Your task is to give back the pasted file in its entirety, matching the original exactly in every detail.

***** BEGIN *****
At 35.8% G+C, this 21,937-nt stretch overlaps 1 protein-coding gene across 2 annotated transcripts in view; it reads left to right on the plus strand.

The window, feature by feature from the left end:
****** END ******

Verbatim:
At 35.8% G+C, this 21,937-nt stretch overlaps 1 protein-coding gene across 2 annotated transcripts in view; it reads left to right on the plus strand.

The window, feature by feature from the left end: